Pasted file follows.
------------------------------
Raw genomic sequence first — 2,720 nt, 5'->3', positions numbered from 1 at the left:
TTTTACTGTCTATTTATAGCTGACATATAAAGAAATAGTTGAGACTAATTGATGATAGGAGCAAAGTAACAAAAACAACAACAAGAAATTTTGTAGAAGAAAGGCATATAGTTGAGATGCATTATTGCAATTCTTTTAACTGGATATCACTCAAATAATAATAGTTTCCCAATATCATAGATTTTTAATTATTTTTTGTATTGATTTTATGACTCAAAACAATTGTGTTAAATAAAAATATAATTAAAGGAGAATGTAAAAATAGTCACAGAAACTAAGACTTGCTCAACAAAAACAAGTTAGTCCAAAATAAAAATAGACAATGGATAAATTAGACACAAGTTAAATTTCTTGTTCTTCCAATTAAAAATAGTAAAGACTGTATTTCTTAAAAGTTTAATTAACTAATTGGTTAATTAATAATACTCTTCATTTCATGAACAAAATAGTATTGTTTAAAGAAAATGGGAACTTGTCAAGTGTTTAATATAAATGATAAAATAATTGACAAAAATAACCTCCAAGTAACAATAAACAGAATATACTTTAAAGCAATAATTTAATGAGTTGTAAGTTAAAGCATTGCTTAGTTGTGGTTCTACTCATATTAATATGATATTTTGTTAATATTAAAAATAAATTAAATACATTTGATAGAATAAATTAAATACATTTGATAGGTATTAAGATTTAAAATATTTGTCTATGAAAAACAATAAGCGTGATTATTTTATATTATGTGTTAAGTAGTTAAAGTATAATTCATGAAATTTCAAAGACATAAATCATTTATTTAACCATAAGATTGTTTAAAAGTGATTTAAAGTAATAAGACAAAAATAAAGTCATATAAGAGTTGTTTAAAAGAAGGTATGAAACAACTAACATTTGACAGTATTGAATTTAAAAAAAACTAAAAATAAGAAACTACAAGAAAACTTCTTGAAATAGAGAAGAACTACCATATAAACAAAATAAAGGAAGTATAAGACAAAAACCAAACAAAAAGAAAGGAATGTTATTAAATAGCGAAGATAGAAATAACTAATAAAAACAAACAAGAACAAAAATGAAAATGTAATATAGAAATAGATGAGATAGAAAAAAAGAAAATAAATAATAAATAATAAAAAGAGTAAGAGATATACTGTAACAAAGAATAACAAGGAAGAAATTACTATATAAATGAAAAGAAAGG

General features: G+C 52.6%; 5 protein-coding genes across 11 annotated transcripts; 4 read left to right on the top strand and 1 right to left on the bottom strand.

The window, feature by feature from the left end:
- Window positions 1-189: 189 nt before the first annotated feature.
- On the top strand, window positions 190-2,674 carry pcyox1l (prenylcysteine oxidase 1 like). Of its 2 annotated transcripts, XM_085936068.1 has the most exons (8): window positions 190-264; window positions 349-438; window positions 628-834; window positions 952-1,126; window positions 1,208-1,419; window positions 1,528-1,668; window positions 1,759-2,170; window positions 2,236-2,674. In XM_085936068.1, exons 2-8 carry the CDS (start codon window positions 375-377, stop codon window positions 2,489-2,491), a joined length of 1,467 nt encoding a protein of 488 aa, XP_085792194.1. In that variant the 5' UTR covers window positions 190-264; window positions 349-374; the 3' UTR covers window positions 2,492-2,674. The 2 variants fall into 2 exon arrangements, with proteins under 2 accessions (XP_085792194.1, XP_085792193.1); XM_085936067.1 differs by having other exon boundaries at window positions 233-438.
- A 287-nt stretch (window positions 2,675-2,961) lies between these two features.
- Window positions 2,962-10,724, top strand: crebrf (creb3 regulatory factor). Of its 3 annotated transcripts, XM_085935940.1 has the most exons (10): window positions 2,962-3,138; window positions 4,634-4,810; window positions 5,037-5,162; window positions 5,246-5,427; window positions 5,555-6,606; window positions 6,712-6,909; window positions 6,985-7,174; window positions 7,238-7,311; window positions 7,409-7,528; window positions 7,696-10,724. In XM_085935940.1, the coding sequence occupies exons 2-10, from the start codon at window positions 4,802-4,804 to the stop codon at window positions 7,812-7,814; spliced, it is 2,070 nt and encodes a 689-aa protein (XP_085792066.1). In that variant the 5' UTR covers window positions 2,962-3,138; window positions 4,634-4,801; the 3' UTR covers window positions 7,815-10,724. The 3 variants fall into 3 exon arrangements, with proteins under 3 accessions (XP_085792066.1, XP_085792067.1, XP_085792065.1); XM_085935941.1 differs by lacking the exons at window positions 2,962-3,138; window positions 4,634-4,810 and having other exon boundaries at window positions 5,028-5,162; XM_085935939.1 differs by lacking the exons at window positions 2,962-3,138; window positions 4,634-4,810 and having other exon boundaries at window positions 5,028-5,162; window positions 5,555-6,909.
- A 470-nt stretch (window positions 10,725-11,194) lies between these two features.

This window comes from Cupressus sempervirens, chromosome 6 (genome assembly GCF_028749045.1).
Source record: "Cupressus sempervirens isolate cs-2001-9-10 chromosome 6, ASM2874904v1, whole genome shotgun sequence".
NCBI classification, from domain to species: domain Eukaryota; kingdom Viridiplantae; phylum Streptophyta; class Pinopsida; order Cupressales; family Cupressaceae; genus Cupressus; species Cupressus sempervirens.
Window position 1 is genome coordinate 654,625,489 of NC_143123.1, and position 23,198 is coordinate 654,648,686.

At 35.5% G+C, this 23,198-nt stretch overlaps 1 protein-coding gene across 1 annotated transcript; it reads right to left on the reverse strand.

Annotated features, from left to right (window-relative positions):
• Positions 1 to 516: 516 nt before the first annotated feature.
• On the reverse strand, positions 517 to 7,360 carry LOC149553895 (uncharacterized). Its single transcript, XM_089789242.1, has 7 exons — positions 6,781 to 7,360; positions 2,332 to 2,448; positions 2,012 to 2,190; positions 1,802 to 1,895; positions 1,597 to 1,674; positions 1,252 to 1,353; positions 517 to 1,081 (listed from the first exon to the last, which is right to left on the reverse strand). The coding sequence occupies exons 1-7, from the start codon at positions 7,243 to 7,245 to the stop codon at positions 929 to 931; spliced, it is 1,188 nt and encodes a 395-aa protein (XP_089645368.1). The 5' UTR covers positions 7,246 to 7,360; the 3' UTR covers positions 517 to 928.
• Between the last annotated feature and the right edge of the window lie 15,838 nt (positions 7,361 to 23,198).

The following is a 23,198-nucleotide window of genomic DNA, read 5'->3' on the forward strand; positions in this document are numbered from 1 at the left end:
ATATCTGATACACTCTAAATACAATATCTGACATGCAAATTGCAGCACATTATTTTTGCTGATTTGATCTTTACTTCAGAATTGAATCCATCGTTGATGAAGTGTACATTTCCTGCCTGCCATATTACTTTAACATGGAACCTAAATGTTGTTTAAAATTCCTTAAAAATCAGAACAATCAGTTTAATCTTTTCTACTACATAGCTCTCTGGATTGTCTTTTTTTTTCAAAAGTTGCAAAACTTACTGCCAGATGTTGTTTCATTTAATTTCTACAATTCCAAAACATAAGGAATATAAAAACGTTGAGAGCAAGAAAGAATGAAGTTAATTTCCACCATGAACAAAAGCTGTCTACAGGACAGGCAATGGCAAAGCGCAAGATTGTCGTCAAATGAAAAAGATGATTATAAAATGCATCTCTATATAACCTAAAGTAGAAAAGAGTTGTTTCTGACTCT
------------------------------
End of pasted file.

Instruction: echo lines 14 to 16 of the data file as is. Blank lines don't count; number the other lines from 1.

At 35.5% G+C, this 23,198-nt stretch overlaps 1 protein-coding gene across 1 annotated transcript; it reads right to left on the reverse strand.

Annotated features, from left to right (window-relative positions):
• Positions 1 to 516: 516 nt before the first annotated feature.